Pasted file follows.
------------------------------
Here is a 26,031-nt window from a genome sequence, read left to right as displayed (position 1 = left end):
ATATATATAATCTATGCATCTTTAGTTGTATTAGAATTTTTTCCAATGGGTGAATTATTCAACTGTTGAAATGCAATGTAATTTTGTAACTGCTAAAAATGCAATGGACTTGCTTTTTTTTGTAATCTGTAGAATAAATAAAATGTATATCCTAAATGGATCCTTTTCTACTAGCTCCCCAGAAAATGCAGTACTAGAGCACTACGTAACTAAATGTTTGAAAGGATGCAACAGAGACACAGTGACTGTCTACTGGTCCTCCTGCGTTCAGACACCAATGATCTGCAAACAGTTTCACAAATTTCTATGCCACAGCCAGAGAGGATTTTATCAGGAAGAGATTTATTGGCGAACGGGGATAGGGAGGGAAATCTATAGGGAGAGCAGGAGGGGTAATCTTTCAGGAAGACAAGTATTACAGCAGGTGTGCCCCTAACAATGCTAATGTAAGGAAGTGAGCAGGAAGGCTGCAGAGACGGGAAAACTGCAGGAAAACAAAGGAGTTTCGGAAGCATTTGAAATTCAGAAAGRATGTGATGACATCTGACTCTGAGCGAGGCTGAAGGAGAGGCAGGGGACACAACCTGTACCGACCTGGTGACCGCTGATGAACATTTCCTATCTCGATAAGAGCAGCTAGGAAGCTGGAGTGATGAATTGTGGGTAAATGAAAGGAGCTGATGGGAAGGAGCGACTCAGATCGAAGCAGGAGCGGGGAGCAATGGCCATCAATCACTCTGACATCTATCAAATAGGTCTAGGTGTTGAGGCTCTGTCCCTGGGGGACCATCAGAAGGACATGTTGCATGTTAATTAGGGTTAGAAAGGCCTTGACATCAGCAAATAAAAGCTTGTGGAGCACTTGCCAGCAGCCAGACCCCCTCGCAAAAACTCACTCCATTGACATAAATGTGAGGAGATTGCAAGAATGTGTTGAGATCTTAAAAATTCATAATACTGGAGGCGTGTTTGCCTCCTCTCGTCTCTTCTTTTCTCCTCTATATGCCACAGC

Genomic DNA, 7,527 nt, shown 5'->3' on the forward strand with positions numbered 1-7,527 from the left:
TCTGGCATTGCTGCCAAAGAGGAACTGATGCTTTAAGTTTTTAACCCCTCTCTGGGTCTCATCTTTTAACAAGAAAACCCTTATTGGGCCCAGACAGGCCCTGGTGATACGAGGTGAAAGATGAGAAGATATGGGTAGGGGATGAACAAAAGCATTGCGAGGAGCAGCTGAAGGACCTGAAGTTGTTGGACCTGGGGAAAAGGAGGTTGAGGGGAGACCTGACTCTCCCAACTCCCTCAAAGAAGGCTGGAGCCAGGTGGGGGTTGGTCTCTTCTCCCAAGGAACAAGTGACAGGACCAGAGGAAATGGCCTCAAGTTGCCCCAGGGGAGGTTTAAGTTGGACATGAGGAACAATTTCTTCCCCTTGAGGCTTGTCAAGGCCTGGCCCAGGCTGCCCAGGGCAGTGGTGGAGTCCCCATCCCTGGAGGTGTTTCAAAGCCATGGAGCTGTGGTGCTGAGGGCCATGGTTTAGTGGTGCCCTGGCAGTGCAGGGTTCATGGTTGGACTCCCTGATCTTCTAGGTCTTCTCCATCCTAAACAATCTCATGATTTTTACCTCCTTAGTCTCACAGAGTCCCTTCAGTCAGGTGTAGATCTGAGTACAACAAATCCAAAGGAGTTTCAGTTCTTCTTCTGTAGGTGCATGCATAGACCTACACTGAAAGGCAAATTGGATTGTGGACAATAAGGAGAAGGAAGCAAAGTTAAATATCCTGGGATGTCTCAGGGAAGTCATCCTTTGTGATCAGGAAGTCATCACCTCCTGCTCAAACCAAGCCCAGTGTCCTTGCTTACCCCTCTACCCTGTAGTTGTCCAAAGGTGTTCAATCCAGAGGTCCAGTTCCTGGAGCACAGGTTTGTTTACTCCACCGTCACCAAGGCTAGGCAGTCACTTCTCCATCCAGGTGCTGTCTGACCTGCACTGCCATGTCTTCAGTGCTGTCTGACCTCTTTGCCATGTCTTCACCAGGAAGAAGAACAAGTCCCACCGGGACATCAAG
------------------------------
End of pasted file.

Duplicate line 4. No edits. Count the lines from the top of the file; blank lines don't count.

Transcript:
TCTGGCATTGCTGCCAAAGAGGAACTGATGCTTTAAGTTTTTAACCCCTCTCTGGGTCTCATCTTTTAACAAGAAAACCCTTATTGGGCCCAGACAGGCCCTGGTGATACGAGGTGAAAGATGAGAAGATATGGGTAGGGGATGAACAAAAGCATTGCGAGGAGCAGCTGAAGGACCTGAAGTTGTTGGACCTGGGGAAAAGGAGGTTGAGGGGAGACCTGACTCTCCCAACTCCCTCAAAGAAGGCTGGAGCCAGGTGGGGGTTGGTCTCTTCTCCCAAGGAACAAGTGACAGGACCAGAGGAAATGGCCTCAAGTTGCCCCAGGGGAGGTTTAAGTTGGACATGAGGAACAATTTCTTCCCCTTGAGGCTTGTCAAGGCCTGGCCCAGGCTGCCCAGGGCAGTGGTGGAGTCCCCATCCCTGGAGGTGTTTCAAAGCCATGGAGCTGTGGTGCTGAGGGCCATGGTTTAGTGGTGCCCTGGCAGTGCAGGGTTCATGGTTGGACTCCCTGATCTTCTAGGTCTTCTCCATCCTAAACAATCTCATGATTTTTACCTCCTTAGTCTCACAGAGTCCCTTCAGTCAGGTGTAGATCTGAGTACAACAAATCCAAAGGAGTTTCAGTTCTTCTTCTGTAGGTGCATGCATAGACCTACACTGAAAGGCAAATTGGATTGTGGACAATAAGGAGAAGGAAGCAAAGTTAAATATCCTGGGATGTCTCAGGGAAGTCATCCTTTGTGATCAGGAAGTCATCACCTCCTGCTCAAACCAAGCCCAGTGTCCTTGCTTACCCCTCTACCCTGTAGTTGTCCAAAGGTGTTCAATCCAGAGGTCCAGTTCCTGGAGCACAGGTTTGTTTACTCCACCGTCACCAAGGCTAGGCAGTCACTTCTCCATCCAGGTGCTGTCTGACCTGCACTGCCATGTCTTCAGTGCTGTCTGACCTCTTTGCCATGTCTTCACCAGGAAGAAGAACAAGTCCCACCGGGACATCAAG